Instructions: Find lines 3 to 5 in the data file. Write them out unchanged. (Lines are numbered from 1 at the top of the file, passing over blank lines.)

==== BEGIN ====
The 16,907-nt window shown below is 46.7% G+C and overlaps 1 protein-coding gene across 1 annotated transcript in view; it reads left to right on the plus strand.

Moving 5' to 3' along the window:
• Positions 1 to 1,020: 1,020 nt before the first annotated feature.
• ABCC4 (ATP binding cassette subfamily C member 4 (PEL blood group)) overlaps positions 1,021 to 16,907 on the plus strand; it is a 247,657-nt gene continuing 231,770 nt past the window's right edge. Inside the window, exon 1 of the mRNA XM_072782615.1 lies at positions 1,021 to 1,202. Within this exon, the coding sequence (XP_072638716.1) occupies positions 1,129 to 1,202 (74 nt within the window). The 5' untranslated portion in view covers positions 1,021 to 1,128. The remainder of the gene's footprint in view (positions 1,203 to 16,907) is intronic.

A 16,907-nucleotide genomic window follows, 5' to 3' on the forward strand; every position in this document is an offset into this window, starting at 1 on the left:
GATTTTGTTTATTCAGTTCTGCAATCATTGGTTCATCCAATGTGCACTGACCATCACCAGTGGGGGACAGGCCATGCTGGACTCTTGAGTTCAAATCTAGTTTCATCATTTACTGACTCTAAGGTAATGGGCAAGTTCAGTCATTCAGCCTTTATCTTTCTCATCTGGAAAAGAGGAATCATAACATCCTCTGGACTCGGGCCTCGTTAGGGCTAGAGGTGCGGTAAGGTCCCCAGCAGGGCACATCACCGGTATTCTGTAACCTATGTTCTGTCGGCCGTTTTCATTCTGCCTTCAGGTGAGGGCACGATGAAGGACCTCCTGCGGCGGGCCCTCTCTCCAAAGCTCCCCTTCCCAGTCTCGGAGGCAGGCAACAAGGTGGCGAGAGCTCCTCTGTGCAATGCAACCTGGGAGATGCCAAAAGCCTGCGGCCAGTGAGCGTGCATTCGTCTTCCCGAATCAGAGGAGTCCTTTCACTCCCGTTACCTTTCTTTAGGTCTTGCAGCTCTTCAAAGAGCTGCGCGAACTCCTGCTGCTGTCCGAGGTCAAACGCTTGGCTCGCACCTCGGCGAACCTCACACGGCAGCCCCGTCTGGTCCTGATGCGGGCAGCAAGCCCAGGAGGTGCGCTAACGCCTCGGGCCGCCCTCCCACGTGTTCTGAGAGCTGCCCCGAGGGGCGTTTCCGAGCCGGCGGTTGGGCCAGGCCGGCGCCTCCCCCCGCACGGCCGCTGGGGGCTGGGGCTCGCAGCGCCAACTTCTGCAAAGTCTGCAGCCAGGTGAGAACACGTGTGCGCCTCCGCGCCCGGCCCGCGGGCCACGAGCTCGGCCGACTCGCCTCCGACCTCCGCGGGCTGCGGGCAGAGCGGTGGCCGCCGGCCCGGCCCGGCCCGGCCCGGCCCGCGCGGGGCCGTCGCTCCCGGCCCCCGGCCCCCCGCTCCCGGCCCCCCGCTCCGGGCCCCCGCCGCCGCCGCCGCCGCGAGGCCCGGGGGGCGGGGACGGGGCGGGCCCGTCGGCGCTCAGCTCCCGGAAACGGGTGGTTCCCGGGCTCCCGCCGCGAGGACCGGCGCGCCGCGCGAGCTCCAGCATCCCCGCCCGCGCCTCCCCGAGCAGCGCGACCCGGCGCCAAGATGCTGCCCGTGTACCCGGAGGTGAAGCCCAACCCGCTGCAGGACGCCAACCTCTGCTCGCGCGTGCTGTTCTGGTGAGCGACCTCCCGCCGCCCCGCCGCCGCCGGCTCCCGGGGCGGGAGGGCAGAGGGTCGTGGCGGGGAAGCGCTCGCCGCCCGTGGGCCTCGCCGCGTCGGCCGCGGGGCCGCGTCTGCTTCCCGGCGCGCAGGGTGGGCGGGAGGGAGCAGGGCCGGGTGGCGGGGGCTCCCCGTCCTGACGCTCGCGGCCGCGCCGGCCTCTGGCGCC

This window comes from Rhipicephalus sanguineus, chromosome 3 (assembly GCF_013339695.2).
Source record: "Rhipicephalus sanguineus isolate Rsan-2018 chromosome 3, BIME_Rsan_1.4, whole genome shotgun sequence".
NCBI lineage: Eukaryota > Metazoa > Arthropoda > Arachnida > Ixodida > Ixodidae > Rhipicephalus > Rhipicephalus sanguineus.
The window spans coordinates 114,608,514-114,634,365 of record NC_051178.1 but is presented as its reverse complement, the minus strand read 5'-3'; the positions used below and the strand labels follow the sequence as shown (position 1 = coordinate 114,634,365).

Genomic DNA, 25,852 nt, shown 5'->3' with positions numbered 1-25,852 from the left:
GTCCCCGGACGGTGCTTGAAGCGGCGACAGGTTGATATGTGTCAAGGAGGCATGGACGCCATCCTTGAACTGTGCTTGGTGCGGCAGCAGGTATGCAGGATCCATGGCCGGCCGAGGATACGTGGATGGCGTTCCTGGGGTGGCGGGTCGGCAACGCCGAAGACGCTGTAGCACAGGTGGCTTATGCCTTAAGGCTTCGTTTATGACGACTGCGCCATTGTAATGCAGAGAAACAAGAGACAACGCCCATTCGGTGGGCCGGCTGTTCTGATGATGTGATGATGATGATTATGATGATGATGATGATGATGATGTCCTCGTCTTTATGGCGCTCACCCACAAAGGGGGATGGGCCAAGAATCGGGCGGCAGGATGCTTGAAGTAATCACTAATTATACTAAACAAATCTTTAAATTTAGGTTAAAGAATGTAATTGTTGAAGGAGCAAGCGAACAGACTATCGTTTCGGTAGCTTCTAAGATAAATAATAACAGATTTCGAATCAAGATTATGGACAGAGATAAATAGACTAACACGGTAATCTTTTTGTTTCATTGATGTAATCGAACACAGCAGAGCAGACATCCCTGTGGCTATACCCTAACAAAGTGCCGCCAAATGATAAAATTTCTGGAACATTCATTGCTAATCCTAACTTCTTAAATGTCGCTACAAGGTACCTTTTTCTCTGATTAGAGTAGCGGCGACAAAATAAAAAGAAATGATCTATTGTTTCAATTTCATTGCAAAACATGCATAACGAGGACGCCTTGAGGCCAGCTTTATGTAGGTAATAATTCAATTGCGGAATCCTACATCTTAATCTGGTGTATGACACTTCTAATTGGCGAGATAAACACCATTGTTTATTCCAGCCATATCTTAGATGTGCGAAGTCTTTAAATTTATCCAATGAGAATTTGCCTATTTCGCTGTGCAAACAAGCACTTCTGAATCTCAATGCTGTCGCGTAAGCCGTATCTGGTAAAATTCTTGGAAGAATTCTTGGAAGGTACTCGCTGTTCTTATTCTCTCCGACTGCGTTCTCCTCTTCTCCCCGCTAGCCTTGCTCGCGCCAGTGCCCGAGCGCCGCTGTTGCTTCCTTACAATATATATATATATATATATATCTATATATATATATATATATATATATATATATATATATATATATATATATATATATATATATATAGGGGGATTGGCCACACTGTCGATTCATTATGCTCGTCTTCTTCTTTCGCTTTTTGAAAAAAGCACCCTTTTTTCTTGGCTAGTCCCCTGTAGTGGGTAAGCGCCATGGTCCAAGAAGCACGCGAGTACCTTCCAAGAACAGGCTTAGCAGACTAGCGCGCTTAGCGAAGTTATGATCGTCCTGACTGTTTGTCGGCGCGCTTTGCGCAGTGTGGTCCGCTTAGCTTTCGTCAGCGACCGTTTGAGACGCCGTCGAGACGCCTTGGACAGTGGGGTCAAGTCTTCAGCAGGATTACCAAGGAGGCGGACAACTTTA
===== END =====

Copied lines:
• Positions 1 to 1,020: 1,020 nt before the first annotated feature.
• ABCC4 (ATP binding cassette subfamily C member 4 (PEL blood group)) overlaps positions 1,021 to 16,907 on the plus strand; it is a 247,657-nt gene continuing 231,770 nt past the window's right edge. Inside the window, exon 1 of the mRNA XM_072782615.1 lies at positions 1,021 to 1,202. Within this exon, the coding sequence (XP_072638716.1) occupies positions 1,129 to 1,202 (74 nt within the window). The 5' untranslated portion in view covers positions 1,021 to 1,128. The remainder of the gene's footprint in view (positions 1,203 to 16,907) is intronic.

A 16,907-nucleotide genomic window follows, 5' to 3' on the forward strand; every position in this document is an offset into this window, starting at 1 on the left: